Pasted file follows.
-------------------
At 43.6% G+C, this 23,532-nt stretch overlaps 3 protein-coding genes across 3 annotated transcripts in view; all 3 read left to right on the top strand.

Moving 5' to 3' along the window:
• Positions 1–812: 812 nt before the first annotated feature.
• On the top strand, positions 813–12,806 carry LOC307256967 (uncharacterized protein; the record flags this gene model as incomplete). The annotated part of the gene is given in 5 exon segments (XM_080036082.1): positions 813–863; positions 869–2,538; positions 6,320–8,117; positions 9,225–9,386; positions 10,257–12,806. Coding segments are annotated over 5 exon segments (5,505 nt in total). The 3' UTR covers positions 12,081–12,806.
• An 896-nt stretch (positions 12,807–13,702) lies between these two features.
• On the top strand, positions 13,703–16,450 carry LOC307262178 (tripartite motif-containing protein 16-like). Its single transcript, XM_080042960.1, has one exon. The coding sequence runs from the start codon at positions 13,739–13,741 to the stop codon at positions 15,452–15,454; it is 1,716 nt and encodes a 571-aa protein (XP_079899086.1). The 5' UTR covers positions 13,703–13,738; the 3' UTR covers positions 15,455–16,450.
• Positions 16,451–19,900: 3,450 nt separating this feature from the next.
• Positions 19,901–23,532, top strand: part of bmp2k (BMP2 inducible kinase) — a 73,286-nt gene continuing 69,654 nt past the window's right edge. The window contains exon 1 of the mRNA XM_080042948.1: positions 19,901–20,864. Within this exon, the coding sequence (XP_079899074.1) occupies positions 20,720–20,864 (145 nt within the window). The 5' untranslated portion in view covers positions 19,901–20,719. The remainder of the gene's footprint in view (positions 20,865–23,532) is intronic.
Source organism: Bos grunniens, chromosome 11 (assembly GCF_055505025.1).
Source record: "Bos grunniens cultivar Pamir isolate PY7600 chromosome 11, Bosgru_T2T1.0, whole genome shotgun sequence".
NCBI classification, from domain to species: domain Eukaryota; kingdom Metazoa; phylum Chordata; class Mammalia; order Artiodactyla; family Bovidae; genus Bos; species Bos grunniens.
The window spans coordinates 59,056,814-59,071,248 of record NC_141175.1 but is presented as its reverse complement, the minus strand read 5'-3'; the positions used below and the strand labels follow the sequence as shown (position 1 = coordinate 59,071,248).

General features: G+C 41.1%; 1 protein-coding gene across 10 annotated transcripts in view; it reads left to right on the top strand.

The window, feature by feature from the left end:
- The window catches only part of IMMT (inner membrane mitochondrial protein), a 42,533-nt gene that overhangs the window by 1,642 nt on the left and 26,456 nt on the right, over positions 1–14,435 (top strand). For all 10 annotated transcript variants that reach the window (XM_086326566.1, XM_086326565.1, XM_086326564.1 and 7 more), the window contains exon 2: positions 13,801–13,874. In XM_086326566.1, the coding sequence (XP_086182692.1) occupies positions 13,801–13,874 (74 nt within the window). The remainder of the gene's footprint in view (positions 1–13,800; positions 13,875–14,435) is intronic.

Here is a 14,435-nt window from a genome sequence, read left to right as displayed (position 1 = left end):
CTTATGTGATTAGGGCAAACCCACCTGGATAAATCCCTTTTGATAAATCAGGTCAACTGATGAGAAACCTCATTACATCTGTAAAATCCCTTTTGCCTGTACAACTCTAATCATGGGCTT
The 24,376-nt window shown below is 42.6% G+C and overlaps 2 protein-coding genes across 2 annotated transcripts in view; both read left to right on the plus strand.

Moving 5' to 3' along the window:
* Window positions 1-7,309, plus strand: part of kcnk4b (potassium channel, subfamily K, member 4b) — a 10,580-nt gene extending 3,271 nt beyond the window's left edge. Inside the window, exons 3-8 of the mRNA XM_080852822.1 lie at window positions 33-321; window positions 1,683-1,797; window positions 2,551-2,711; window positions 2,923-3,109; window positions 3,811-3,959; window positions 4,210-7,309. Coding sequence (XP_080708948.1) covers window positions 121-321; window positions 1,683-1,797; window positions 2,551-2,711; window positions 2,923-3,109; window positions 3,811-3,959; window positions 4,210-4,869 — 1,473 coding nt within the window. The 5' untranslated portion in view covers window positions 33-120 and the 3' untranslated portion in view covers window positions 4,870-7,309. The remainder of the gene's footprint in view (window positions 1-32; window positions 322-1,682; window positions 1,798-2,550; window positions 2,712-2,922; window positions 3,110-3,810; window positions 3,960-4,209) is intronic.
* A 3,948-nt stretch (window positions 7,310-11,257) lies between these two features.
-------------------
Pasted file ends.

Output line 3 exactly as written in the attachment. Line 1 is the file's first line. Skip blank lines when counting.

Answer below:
• Positions 1–812: 812 nt before the first annotated feature.